In terms of practical complications; the weight versus the fabric is a challenge to consider. The fabric I use is lightweight so there is always a compromise to be made. The wear and tear on fabric and stitches over time is something I have to deal with. Their imperfection and changeability is something to celebrate but at the same time I find it sad that they wont last forever!

    The main complication I have come across is the controversial subject of a larger body. For me they are just bodies. All bodies should be celebrated.

     

     

    How many characters do you have now for your work? And what can you tell us about each one? Are there any more planned?


    There are 5 in total. I like to humanise inanimate objects. They are clear characters in their own right. It would feel wrong to just call them ‘untitled 2’. Naming them brings them to life as real individuals, which is in part what this is about; we are all unique. The first one is the prototype. I learnt the importance of colour palette whilst making her. Then there is Clive, Burt, Dave and Hillary. Burt is my favourite because of his expression and the addition of catfish- like barbells on his face. Dave is special. He was made on request for my dad. It is fascinating to watch other people inhabit them, as they bring something new to the character. There is something liberating in wearing something that covers your own identity in full.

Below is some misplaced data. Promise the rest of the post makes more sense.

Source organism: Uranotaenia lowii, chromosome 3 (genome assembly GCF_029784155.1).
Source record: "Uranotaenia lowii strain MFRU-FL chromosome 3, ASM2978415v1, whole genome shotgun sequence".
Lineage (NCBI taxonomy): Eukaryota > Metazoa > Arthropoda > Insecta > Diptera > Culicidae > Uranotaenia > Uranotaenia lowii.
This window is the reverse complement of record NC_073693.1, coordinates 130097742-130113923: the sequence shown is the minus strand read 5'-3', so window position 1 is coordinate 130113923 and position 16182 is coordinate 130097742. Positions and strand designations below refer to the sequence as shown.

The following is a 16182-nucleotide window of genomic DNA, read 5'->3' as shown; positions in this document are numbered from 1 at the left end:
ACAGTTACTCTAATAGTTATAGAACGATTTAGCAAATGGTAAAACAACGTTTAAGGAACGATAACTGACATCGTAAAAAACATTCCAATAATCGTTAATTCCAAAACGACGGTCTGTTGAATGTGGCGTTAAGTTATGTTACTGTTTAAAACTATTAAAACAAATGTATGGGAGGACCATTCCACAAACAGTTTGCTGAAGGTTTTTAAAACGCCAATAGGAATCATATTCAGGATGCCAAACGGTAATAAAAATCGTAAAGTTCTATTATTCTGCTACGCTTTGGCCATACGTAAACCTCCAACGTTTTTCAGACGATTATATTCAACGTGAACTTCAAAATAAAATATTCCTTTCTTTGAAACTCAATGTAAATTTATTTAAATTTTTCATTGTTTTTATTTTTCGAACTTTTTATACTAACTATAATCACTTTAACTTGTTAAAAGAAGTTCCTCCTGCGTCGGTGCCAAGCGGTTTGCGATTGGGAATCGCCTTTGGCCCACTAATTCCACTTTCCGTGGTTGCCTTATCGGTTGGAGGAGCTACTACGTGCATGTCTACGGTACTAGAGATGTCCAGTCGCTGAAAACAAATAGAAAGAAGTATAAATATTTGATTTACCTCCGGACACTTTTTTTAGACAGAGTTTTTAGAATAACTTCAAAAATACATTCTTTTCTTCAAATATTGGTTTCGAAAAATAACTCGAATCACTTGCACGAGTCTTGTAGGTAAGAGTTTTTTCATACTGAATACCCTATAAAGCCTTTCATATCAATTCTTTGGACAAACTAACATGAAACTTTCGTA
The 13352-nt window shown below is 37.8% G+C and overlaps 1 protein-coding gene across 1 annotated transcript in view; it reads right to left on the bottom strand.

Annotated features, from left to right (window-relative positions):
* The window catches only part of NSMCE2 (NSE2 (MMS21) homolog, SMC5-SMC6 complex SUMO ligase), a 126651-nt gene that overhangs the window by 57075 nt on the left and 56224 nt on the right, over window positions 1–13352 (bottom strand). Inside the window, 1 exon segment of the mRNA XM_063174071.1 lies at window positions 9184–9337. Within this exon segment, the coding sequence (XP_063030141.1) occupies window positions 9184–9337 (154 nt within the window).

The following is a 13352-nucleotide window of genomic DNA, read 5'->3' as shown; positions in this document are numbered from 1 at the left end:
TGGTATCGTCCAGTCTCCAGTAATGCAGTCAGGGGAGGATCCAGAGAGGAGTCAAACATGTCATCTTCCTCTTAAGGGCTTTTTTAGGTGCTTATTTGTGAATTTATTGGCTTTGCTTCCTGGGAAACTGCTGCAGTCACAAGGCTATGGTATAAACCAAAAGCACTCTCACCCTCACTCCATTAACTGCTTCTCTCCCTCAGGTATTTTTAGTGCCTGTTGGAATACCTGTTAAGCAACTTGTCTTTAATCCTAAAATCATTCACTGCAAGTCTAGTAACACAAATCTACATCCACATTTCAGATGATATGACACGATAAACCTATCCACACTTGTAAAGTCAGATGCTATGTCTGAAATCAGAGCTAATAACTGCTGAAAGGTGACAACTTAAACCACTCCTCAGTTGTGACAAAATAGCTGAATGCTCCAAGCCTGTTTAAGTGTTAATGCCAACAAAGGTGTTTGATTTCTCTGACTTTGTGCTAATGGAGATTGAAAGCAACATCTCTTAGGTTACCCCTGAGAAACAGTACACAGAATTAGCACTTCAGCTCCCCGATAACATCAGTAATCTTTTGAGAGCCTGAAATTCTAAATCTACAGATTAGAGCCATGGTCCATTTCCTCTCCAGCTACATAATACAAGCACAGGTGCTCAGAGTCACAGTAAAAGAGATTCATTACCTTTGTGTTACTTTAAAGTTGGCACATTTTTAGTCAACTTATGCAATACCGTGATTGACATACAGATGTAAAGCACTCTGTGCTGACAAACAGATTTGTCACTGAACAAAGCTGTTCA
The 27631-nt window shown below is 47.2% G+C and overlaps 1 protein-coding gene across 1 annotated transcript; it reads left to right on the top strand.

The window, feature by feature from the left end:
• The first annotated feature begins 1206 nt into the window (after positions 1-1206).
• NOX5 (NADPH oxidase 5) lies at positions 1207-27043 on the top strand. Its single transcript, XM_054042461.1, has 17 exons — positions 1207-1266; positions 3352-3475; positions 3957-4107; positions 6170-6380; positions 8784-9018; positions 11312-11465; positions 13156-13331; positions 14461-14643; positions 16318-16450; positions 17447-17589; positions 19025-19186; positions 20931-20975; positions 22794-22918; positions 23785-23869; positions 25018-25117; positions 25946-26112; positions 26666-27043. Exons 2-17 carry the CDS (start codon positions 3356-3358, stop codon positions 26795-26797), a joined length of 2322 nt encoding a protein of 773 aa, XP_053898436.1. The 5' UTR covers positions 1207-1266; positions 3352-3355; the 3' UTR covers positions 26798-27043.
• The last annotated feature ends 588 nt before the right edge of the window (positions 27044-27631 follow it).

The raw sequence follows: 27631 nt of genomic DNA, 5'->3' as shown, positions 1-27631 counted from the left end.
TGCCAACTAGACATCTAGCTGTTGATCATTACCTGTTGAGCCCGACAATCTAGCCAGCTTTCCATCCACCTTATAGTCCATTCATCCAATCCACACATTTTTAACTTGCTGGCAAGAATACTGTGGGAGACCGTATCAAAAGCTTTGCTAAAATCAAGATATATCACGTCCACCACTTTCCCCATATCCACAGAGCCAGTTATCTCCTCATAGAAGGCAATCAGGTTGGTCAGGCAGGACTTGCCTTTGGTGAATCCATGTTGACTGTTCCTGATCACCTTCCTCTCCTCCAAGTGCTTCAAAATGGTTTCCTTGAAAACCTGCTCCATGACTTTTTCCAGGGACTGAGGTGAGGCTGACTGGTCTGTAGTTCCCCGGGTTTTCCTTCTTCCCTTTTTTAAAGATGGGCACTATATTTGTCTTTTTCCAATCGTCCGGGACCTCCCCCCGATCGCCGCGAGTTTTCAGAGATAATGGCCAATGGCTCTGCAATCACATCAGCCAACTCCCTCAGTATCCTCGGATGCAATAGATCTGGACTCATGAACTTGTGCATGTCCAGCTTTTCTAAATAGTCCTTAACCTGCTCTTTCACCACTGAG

I have made one new head in lockdown, but haven’t had the space to build the body.


    How would YOU describe your work, which is part performance, in three words?

     

     

    Dynamic flesh form

    Can you tell us a bit about your background? You’re an illustrator as well aren’t you? What drew you to textiles?


    I have always drawn and made interchangeably. Currently my drawing and making practices are very different but I foresee them colliding in the future. The illustration is more of a business, where I can make a living!


    During art education I would always find myself returning to fabric as my medium. I’m so comfortable with it as I have used it for so many years. My mum has been a huge influencer. She taught me how to sew and my childhood home is full of fabric and threads. Fabric is tactile and relatable. It is a material we are all so familiar with; we have it close to our skin everyday which layers the work with additional meaning.


    Looking ahead, what do you think could be your biggest challenge?


    I’m not sure it’s a future challenge; more an on going one. Finding balance in life is always challenging. Balancing time with family, my partner, my practice, exercise and playtime. I imagine most people will identify with that challenge.

    What is your greatest indulgence in life?

     

    Being able to commit to attempting to do what I love as my job is pretty indulgent. I feel very lucky to do what makes me happy most days.


    Do you have a philosophy of life? Or words you live by?

     

    You get out what you put in.

     

    Favourite historical female artist?

     

    Does Louise Bourgeois count as historical? She was so prolific and handled so many different mediums and subjects. A true inspiration to me.


    Favourite current practicing female artist?


    I have only recently discovered Bisa Butlers work and love it. Quilting is a craft that I truly respect. It often gets sidelined with the ‘crafting’ label so it’s a joy to see an artist use the craft of quilting in the art world. On that subject, I absolutely don’t think the word craft should be a dirty word in art. There should be a celebration in honing a skill, not a dismissal.

    Who should She Curates interview next?

     

    I have been listened to Kate Tempest on repeat recently. I would always read her words.